Want spectacular views of our
Take a hike!
Abenaki Tower Walk
in Wolfeboro. Easy, gradual, ideal for families with small children;
1/3 mile, 20 minutes. The climb up to the top is steep, but the views of Lake Winnipesaukee and the Ossipee Mountains make it worthwhile. Trailhead:from the center of Wolfeboro at the bridge, go 8 miles north on Rte. 109.
Castle in the Clouds-Moultonboro
Forty-five miles of trails traverse the 5,500 acres of the Castle in the Clouds property, which has been owned and protected since 2002 by the Lakes Region Conservation Trust. This landmark property is part of the Ossipee Mountain ring dike, a circular formation of volcanic origin nine miles in diameter whose impenetrable terrain has discouraged roads and settlement for hundreds of years and has preserved a true wilderness habitat for a wide range of wildlife and vegetation, including several rare and endangered species. Seven of the Ossipee Mountains’ most prominent peaks are on the Castle property, including two of the most popular hiking destinations in the region — Mt. Shaw, the highest at 2,975 feet, with its panoramic view of the White Mountains to the north, and Bald Knob, with its spectacular view of Lake Winnipesaukee to the southwest. The trails, many of which were originally built by Tom Plant as carriage roads, are well maintained, marked, and mapped, with options for every hiking ability.
Parking for hikers is available off Route 171 by the information kiosk, just east of the Castle entrance and Severance Road. A picnic area overlooks Shannon Pond, and nature programs are offered on selected afternoons. The Lakes Region Conservation Trust is committed to making the Castle in the Clouds property a resource for everyone’s education and enjoyment.
Red Hill-Center Harbor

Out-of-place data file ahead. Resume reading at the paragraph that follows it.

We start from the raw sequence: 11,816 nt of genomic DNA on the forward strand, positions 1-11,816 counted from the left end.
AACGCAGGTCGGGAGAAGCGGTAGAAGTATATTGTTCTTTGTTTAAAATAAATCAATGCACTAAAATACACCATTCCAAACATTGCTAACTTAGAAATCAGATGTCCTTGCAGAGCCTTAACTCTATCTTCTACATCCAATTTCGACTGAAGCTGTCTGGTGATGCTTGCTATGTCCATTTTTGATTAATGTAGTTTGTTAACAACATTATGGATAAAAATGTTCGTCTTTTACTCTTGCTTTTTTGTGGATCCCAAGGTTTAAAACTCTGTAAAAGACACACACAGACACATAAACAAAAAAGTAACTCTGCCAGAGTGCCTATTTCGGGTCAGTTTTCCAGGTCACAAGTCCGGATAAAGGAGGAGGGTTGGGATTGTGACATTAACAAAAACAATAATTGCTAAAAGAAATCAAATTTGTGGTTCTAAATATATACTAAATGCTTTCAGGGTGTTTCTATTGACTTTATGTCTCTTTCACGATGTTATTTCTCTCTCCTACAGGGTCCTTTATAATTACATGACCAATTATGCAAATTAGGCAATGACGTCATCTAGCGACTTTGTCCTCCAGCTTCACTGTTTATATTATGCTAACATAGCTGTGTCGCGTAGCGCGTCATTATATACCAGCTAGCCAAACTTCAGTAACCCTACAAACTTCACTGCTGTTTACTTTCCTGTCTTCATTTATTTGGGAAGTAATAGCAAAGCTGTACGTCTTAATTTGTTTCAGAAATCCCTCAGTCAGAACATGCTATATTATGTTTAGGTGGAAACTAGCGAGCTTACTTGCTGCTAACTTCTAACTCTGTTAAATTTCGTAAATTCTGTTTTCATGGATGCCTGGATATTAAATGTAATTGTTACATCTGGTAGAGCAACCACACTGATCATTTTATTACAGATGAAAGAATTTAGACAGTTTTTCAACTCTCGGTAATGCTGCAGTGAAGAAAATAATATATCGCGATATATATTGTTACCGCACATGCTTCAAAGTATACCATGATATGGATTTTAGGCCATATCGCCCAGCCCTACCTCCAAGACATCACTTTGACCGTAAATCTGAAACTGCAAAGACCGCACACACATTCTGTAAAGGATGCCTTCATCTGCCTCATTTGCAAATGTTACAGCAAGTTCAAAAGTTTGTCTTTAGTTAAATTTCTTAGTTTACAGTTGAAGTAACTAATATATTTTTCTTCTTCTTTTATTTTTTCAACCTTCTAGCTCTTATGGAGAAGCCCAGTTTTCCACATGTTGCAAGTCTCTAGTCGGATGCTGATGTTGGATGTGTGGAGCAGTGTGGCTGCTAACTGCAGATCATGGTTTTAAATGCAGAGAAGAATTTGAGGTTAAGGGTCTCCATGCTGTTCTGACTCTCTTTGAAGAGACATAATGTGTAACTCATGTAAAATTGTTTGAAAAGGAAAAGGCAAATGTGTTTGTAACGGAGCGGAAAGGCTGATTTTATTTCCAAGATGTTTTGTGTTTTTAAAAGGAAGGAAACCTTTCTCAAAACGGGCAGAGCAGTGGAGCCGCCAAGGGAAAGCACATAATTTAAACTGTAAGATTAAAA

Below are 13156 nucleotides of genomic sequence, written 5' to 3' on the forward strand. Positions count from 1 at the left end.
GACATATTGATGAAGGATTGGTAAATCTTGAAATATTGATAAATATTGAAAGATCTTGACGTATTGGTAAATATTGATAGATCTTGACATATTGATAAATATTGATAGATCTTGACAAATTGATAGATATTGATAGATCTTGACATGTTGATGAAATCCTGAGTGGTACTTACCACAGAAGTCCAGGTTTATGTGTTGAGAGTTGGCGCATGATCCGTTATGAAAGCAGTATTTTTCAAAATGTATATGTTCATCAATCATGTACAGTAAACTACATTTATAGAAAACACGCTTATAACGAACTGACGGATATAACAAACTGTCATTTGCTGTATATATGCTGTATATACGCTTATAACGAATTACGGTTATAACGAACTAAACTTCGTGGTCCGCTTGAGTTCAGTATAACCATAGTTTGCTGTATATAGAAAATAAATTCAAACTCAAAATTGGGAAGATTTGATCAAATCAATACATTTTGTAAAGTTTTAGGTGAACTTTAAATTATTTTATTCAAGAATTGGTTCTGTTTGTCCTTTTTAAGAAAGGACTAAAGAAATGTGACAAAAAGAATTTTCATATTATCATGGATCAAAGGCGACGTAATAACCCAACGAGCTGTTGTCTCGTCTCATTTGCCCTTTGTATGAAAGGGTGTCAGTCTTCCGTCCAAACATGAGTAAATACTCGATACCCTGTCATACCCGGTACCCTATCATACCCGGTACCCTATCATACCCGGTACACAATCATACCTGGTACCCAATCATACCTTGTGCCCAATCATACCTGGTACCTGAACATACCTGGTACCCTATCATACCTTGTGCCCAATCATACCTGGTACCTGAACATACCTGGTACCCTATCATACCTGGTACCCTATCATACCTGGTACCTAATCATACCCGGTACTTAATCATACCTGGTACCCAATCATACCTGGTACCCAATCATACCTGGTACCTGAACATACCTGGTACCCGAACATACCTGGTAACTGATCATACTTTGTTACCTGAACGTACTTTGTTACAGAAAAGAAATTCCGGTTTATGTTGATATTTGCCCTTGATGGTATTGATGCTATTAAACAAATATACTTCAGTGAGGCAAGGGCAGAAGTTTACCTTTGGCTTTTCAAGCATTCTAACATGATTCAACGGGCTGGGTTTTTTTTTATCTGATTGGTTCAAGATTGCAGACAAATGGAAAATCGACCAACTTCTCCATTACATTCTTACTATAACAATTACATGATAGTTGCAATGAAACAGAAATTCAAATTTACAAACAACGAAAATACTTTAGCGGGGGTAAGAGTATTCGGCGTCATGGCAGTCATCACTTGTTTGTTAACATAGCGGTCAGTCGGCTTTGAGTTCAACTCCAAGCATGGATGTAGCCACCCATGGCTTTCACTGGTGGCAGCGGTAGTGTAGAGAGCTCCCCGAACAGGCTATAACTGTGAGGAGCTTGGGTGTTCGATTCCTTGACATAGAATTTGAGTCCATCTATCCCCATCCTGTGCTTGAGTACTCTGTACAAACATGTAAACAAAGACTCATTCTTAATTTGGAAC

Elevation: 2029 feet
Take Route 25 to Center Harbor. In the center of town, take Bean Road for about two miles. Turn right onto a marked dirt road and follow it to the base.
Photo: Lakes Region Conservation Trust
Round-trip distance: 1.8 miles / Round-trip time: 1.5 hrs / Elevation: 1260'
If you want the best view of the Squam Lakes, this is your hike. The Old Bridle Path is the easiest route to the rock covered summit and follows an old cart route. Bring your camera, one look won't be enough! To get to the trailhead, follow Route 113 N from Little Squam in Holderness Village. The parking area is between Center Sandwich and Holderness just after the Rockywold and Deephaven camps. The trail entrance is across from the Mount Morgan Trail. Use the same parking. Look for signs to the "Old Bridle Path" as there is a privately owned trail nearby
Squam Lake Science Center-Holderness
On Route 3 / Route 113 in Holderness. There is hiking up Mount Fayal and several wooded trails at the Science Center including the Gephart Trail, Ectone Trail, and Davison Trail. Great views of Squam Lakes
Elevation 740 feet
This easy and invigorating climb will bring the hiker to a magnificent view of Lake Winnipesaukee from the top of Belknap Mountain. On a clear day, the Ossipee Mountain range rises from the shores of Winnipesaukee and Mount Washington, often snow capped, can be spotted in the distance.
To reach Belknap Mountain, turn off Route 11A at Gilford and drive south through Gilford Village. Stay on this road past the high school (road makes a sharp left turn) and you’ll begin your climb up Belknap Mountain Road. Follow the road up until you see signs and a parking area on the left.
Follow the well-marked trails, which begin on the right a few yards along a wooded road. This challenging trail rises steadily and takes the hiker past spruce trees. Eventually, you’ll see the summit a short distance beyond.
This is a four-season recreation area on New Hampshire Route 11 and is operated by Belknap County. It includes a major downhill ski area located on Mount Rowe and Gunstock Mountain, a 420 site campground, and a cross-country skiing area. A map of hiking and mountain biking trails is available at the base lodge.
Try-Me Trail - Gilford
This trail ascends Mount Rowe from the Gunstock parking area. Go right under the single chair lift, ascend the novice slope, pass around a fence and follow a ski trail to the top of the lift just below the summit. The Ridge Trail begin at the summit. In descending, take the ski trail to the left from the lift summit station.
Round-trip time: 2.5hrs / Elevation: 1000 feet
With an easy-to-find trail beginning off Route 11 in Alton Bay, this hike is a bit more challenging than Belknap Mountain, and offers equally spectacular views at its summit.
Near scenic look-offs of Lake Winnipesaukee on Route 11, about five miles north of Alton Bay a highway sign marks the parking lot for Mount Major. This is a very popular spot, even on a cloudy day, and you’ll know you’ve arrived when you see the many cars spilling from the parking lot during th summer months. Don’t be deterred by the thought that the trails will be crowded. There is room for all.